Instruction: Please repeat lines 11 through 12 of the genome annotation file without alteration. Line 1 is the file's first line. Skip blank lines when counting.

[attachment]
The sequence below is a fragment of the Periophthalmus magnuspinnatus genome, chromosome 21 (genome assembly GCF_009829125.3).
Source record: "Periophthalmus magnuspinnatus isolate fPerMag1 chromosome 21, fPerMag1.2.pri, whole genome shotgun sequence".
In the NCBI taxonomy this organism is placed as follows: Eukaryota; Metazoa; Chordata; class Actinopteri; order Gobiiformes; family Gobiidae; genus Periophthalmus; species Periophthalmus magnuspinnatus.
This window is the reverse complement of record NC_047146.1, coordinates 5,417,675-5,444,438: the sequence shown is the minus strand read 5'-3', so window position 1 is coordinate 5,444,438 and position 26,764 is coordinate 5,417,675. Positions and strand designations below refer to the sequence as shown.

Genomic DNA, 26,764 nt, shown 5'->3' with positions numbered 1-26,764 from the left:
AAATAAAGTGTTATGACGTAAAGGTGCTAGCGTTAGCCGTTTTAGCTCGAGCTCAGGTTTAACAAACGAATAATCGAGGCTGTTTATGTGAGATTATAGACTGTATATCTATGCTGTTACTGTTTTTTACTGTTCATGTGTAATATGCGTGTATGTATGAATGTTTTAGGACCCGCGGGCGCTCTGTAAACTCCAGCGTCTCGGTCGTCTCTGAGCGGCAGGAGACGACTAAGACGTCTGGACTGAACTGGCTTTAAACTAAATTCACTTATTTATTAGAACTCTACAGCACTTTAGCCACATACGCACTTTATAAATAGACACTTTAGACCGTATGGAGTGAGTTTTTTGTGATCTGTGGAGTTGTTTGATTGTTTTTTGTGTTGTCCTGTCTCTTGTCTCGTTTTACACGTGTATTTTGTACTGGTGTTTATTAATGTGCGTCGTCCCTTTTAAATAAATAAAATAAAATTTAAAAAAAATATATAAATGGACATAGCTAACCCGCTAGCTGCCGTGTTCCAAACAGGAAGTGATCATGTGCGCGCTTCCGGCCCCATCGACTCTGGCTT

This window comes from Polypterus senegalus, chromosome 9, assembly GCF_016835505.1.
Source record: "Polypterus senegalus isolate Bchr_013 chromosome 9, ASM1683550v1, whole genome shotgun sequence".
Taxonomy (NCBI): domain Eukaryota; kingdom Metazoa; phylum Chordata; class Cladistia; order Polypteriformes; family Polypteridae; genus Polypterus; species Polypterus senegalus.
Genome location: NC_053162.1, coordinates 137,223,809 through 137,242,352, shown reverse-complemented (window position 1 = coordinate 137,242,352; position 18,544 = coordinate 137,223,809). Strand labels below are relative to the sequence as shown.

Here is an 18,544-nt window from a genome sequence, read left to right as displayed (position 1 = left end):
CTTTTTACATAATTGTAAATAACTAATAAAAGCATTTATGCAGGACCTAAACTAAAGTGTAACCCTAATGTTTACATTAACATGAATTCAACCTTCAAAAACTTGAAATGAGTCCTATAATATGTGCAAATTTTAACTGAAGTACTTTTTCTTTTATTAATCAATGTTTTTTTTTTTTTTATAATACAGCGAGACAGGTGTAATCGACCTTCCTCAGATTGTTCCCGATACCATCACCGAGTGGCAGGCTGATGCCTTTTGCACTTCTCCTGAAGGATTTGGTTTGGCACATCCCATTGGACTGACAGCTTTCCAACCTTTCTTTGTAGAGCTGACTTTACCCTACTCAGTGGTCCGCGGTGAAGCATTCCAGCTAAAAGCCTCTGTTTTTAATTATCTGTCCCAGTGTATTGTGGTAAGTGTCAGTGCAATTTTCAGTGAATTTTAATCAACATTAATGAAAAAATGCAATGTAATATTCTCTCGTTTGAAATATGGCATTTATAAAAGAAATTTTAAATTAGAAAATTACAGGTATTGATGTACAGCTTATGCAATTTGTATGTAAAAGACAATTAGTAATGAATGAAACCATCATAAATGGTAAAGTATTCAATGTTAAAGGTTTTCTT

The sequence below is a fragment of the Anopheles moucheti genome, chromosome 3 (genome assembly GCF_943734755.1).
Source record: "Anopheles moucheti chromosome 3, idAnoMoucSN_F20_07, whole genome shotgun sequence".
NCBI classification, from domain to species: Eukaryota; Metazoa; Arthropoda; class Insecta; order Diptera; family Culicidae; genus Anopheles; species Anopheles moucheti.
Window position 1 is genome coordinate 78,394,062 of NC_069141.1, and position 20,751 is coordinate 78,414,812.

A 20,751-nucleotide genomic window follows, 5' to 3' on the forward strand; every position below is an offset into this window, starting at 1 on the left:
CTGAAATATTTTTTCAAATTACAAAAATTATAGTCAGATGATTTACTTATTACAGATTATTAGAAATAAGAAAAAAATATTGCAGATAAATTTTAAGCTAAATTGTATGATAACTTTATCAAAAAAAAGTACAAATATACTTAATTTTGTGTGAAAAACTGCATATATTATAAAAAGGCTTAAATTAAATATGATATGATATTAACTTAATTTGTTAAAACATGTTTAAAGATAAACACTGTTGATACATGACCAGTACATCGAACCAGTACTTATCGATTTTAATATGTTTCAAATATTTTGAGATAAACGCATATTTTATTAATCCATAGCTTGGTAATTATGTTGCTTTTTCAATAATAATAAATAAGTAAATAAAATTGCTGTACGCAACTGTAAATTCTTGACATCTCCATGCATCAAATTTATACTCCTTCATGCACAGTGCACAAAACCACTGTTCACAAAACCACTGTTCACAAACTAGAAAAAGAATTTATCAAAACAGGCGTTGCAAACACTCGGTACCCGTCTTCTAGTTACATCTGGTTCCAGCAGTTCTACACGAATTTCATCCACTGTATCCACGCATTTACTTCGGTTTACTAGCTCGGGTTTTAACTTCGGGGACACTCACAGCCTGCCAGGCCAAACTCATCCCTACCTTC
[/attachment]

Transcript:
Here is an 18,544-nt window from a genome sequence, read left to right as displayed (position 1 = left end):
CTTTTTACATAATTGTAAATAACTAATAAAAGCATTTATGCAGGACCTAAACTAAAGTGTAACCCTAATGTTTACATTAACATGAATTCAACCTTCAAAAACTTGAAATGAGTCCTATAATATGTGCAAATTTTAACTGAAGTACTTTTTCTTTTATTAATCAATGTTTTTTTTTTTTTTATAATACAGCGAGACAGGTGTAATCGACCTTCCTCAGATTGTTCCCGATACCATCACCGAGTGGCAGGCTGATGCCTTTTGCACTTCTCCTGAAGGATTTGGTTTGGCACATCCCATTGGACTGACAGCTTTCCAACCTTTCTTTGTAGAGCTGACTTTACCCTACTCAGTGGTCCGCGGTGAAGCATTCCAGCTAAAAGCCTCTGTTTTTAATTATCTGTCCCAGTGTATTGTGGTAAGTGTCAGTGCAATTTTCAGTGAATTTTAATCAACATTAATGAAAAAATGCAATGTAATATTCTCTCGTTTGAAATATGGCATTTATAAAAGAAATTTTAAATTAGAAAATTACAGGTATTGATGTACAGCTTATGCAATTTGTATGTAAAAGACAATTAGTAATGAATGAAACCATCATAAATGGTAAAGTATTCAATGTTAAAGGTTTTCTT